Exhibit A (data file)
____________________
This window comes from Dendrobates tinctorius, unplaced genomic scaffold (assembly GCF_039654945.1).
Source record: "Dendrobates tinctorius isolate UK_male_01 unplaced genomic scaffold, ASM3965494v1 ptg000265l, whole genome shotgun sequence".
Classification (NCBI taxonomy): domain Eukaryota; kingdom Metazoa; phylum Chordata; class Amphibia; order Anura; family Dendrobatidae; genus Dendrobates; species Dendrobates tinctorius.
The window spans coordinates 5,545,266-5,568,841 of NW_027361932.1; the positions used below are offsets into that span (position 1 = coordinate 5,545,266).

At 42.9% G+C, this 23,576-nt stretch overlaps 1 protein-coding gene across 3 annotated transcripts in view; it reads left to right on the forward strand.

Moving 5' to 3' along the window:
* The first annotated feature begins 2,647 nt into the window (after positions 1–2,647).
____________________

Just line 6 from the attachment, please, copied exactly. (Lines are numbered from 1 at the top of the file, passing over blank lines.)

Moving 5' to 3' along the window: